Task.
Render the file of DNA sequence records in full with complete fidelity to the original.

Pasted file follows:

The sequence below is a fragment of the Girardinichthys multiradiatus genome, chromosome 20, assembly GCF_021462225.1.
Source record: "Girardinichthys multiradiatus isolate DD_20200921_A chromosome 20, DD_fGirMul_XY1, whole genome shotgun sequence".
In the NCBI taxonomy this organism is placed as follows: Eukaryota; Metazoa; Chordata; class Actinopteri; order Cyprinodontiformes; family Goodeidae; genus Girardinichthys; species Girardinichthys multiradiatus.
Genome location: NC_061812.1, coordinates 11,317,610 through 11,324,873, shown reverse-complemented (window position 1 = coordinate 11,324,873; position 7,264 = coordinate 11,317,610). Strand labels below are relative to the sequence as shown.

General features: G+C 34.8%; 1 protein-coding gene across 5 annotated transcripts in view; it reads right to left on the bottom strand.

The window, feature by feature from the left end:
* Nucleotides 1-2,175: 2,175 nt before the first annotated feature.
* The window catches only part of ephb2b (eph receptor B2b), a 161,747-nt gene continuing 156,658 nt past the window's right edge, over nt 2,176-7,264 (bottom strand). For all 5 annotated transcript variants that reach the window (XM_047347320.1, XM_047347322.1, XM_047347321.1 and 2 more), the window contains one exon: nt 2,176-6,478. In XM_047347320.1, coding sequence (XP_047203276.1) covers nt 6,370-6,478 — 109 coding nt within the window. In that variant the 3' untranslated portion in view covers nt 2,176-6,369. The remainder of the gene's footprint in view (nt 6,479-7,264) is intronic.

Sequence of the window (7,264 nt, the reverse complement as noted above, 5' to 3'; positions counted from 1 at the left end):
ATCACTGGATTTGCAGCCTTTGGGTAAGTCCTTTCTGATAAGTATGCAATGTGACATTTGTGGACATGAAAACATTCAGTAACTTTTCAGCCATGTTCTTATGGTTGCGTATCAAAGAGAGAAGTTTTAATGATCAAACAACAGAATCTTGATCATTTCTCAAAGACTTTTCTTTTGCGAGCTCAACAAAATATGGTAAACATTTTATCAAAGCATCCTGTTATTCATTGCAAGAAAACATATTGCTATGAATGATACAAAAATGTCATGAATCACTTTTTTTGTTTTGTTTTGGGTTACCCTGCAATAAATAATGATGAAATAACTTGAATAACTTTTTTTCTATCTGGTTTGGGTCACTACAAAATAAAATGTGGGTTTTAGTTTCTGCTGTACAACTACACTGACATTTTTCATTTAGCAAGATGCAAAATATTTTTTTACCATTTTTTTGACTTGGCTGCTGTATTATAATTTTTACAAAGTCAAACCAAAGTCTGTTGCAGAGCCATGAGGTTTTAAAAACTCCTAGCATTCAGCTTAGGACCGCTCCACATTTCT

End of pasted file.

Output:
The sequence below is a fragment of the Girardinichthys multiradiatus genome, chromosome 20, assembly GCF_021462225.1.
Source record: "Girardinichthys multiradiatus isolate DD_20200921_A chromosome 20, DD_fGirMul_XY1, whole genome shotgun sequence".
In the NCBI taxonomy this organism is placed as follows: Eukaryota; Metazoa; Chordata; class Actinopteri; order Cyprinodontiformes; family Goodeidae; genus Girardinichthys; species Girardinichthys multiradiatus.
Genome location: NC_061812.1, coordinates 11,317,610 through 11,324,873, shown reverse-complemented (window position 1 = coordinate 11,324,873; position 7,264 = coordinate 11,317,610). Strand labels below are relative to the sequence as shown.

General features: G+C 34.8%; 1 protein-coding gene across 5 annotated transcripts in view; it reads right to left on the bottom strand.

The window, feature by feature from the left end:
* Nucleotides 1-2,175: 2,175 nt before the first annotated feature.
* The window catches only part of ephb2b (eph receptor B2b), a 161,747-nt gene continuing 156,658 nt past the window's right edge, over nt 2,176-7,264 (bottom strand). For all 5 annotated transcript variants that reach the window (XM_047347320.1, XM_047347322.1, XM_047347321.1 and 2 more), the window contains one exon: nt 2,176-6,478. In XM_047347320.1, coding sequence (XP_047203276.1) covers nt 6,370-6,478 — 109 coding nt within the window. In that variant the 3' untranslated portion in view covers nt 2,176-6,369. The remainder of the gene's footprint in view (nt 6,479-7,264) is intronic.

Sequence of the window (7,264 nt, the reverse complement as noted above, 5' to 3'; positions counted from 1 at the left end):
ATCACTGGATTTGCAGCCTTTGGGTAAGTCCTTTCTGATAAGTATGCAATGTGACATTTGTGGACATGAAAACATTCAGTAACTTTTCAGCCATGTTCTTATGGTTGCGTATCAAAGAGAGAAGTTTTAATGATCAAACAACAGAATCTTGATCATTTCTCAAAGACTTTTCTTTTGCGAGCTCAACAAAATATGGTAAACATTTTATCAAAGCATCCTGTTATTCATTGCAAGAAAACATATTGCTATGAATGATACAAAAATGTCATGAATCACTTTTTTTGTTTTGTTTTGGGTTACCCTGCAATAAATAATGATGAAATAACTTGAATAACTTTTTTTCTATCTGGTTTGGGTCACTACAAAATAAAATGTGGGTTTTAGTTTCTGCTGTACAACTACACTGACATTTTTCATTTAGCAAGATGCAAAATATTTTTTTACCATTTTTTTGACTTGGCTGCTGTATTATAATTTTTACAAAGTCAAACCAAAGTCTGTTGCAGAGCCATGAGGTTTTAAAAACTCCTAGCATTCAGCTTAGGACCGCTCCACATTTCT